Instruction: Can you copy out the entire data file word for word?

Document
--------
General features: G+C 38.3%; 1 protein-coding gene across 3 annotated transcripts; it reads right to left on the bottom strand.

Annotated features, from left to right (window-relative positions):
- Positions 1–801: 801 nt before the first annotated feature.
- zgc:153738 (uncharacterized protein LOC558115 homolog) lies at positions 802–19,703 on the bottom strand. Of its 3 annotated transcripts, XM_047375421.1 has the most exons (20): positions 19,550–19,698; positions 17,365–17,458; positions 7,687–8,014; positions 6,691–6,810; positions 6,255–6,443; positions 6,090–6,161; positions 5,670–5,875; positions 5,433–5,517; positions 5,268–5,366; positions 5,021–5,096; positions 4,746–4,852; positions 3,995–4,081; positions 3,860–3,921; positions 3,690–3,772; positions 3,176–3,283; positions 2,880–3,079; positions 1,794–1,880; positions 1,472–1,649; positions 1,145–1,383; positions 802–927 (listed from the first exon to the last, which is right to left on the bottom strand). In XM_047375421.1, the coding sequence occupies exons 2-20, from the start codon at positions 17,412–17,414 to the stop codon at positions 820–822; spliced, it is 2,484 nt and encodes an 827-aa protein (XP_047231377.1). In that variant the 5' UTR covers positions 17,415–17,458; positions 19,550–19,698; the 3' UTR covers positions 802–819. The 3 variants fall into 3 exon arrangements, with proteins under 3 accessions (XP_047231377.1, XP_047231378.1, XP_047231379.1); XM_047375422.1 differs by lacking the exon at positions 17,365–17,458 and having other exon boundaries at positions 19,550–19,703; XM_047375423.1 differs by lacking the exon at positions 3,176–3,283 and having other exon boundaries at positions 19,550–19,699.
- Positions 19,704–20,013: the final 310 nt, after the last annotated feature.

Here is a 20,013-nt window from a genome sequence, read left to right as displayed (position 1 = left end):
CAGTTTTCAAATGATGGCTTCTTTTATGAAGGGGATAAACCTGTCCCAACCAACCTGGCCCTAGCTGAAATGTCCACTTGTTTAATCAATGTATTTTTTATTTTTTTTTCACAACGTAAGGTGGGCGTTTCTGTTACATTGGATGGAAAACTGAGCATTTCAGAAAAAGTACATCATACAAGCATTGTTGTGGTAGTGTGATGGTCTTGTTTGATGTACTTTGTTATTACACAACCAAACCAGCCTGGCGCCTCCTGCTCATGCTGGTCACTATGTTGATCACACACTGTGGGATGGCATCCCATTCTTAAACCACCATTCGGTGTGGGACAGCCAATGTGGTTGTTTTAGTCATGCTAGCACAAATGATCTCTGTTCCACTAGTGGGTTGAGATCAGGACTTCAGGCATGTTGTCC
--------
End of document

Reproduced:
General features: G+C 38.3%; 1 protein-coding gene across 3 annotated transcripts; it reads right to left on the bottom strand.

Annotated features, from left to right (window-relative positions):
- Positions 1–801: 801 nt before the first annotated feature.
- zgc:153738 (uncharacterized protein LOC558115 homolog) lies at positions 802–19,703 on the bottom strand. Of its 3 annotated transcripts, XM_047375421.1 has the most exons (20): positions 19,550–19,698; positions 17,365–17,458; positions 7,687–8,014; positions 6,691–6,810; positions 6,255–6,443; positions 6,090–6,161; positions 5,670–5,875; positions 5,433–5,517; positions 5,268–5,366; positions 5,021–5,096; positions 4,746–4,852; positions 3,995–4,081; positions 3,860–3,921; positions 3,690–3,772; positions 3,176–3,283; positions 2,880–3,079; positions 1,794–1,880; positions 1,472–1,649; positions 1,145–1,383; positions 802–927 (listed from the first exon to the last, which is right to left on the bottom strand). In XM_047375421.1, the coding sequence occupies exons 2-20, from the start codon at positions 17,412–17,414 to the stop codon at positions 820–822; spliced, it is 2,484 nt and encodes an 827-aa protein (XP_047231377.1). In that variant the 5' UTR covers positions 17,415–17,458; positions 19,550–19,698; the 3' UTR covers positions 802–819. The 3 variants fall into 3 exon arrangements, with proteins under 3 accessions (XP_047231377.1, XP_047231378.1, XP_047231379.1); XM_047375422.1 differs by lacking the exon at positions 17,365–17,458 and having other exon boundaries at positions 19,550–19,703; XM_047375423.1 differs by lacking the exon at positions 3,176–3,283 and having other exon boundaries at positions 19,550–19,699.
- Positions 19,704–20,013: the final 310 nt, after the last annotated feature.

Here is a 20,013-nt window from a genome sequence, read left to right as displayed (position 1 = left end):
CAGTTTTCAAATGATGGCTTCTTTTATGAAGGGGATAAACCTGTCCCAACCAACCTGGCCCTAGCTGAAATGTCCACTTGTTTAATCAATGTATTTTTTATTTTTTTTTCACAACGTAAGGTGGGCGTTTCTGTTACATTGGATGGAAAACTGAGCATTTCAGAAAAAGTACATCATACAAGCATTGTTGTGGTAGTGTGATGGTCTTGTTTGATGTACTTTGTTATTACACAACCAAACCAGCCTGGCGCCTCCTGCTCATGCTGGTCACTATGTTGATCACACACTGTGGGATGGCATCCCATTCTTAAACCACCATTCGGTGTGGGACAGCCAATGTGGTTGTTTTAGTCATGCTAGCACAAATGATCTCTGTTCCACTAGTGGGTTGAGATCAGGACTTCAGGCATGTTGTCC